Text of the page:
But as Moloniki has become a popular snorkeling destination (translation: a lot of snorkel boats at the crater), many visitors are finding other snorkeling excursions to Lanai or around the reefs, like in Olowalu, to be much less crowded.

Wherever you choose to snorkel — Molokini or not — be sure to use your reef-safe sunscreen and follow these rules to help you stay safe.

what-maui-is-known-for-molokini -snorkeling
Turtle Arches near Molokini Crater gets its name for good reason. You will have a high chance of seeing Hawaiian Green Sea Turtles on your adventure.

4. Haleakala Volcano

Maui is home to the largest dormant volcano in the world: Haleakala.

Over one million visitors head to Haleakala National Park each year, which is famous for its sunrise and sunsets.

If you want to book a sunrise tour, be sure to do it well in advance. But here’s a local tip: sunset is just as pretty (if not better) than sunrise. Pack warm clothes as the temperature drops significantly on top of the mountain.

From the summit of the volcano, you can look down on the clouds. The summit of Haleakala is 10,023 feet, making it the 10th highest mountain in America and 85th in the world.

You also have the opportunity to hike a crater, something you’ll always remember (“hey, remember that time we went hiking in a volcano crater?”).

You can even book a tour to bike ride down the side of Haleakala, though there are concerns about safety that you’ll want to look into before signing up.


5. Windsurfing

Want to try your hand at windsurfing? Or just watch the pros do their thing?

Many enthusiasts come to Maui each year to surf at Hookipa Beach Park, one of the windiest spots on the planet. While that spot is best left to the experts, there are plenty of other spots on Maui to try your hand at this water sport.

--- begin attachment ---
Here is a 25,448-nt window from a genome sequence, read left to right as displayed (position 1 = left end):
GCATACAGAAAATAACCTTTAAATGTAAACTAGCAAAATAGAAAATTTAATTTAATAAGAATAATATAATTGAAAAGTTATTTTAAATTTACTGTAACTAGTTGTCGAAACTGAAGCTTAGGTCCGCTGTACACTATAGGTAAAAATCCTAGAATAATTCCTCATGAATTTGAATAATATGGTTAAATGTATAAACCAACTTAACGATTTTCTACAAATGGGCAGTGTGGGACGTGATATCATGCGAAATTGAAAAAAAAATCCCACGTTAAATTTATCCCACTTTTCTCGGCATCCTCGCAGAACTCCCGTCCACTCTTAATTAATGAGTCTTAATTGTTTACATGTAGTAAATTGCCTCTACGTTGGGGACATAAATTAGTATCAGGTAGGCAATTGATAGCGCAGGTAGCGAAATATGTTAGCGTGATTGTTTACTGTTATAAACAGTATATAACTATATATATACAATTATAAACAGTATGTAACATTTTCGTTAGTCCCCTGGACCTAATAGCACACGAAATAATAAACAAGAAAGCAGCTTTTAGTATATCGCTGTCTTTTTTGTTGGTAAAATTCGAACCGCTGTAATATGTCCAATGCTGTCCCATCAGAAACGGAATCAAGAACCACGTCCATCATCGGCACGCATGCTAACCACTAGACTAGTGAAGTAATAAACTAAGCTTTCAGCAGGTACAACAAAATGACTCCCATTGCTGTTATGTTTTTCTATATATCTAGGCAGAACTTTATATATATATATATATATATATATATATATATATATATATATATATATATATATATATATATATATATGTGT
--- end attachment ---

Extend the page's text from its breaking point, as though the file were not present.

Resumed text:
Jordan and I took a windsurfing class at Kahana Beach Park and it was more fun — and more challenging — than we could have expected.

Jordan and I had a blast taking windsurfing lessons on Maui. You don’t need to be a pro for Maui windsurfing.

6. Hawaii Adults Only Resort (and pools)

Kids are great, but sometimes it’s nice to enjoy a resort stay without the sounds of Marco Polo filling the pool area.

While most hotels in Hawaii cater to the family crowd, there are a few that don’t. And specifically, there is one adults-only resort on Maui that you should head to if you really want a peaceful, kids free vacation: Hotel Wailea Relais & Chateaux.

Fair warning about this hotel: it’s a luxury stay and is significantly more expensive than other hotels on the island. But it is truly the only adults-only hotel on the island.

If that hotel isn’t quite in your budget or if you just want a quiet kids-free experience for your pool time, Maui also has a number of hotels that boast adults-only pools. You can head to the Montage Kapalua Bay’s serenity pool and the Hibiscus Pool at the Grand Wailea.

7. Maui has 3 Islands You Can Visit

When you visit Maui, you’re not restricted to just staying on one island. Maui County is actually made up of four islands, three of which you can visit: Maui, Lanai, and Molokai.

The fourth island, Kahoolawe, is culturally protected and has unexploded ordnance thanks to the US Navy using it as a testing range.

If you’re staying on the island of Maui, Lanai is the closest option.

A 45-60 minute ferry ride from Lahaina Wharf will get you to Lanai, meaning a day trip is easy. You’ll also find many options for snorkel tours or boat rides to Lanai so you can skip the ferry and get an up-close view of the island from the water. This is also the best spot in Maui County to see Spinner Dolphins. You’ll often find them in Hulopoe Bay, though swimming when there are dolphins in the bay is discouraged.

Molokai isn’t as close, but a 90-minute ferry ride will get you from Lahaina to Molokai. The ferry to Molokai runs 3 times per day, roundtrip.

Just a warning: each time I’ve made the journey to Molokai, the water in the channel has been rough, something I haven’t experienced with the trip to Lanai. If you plan to go, take your Dramamine!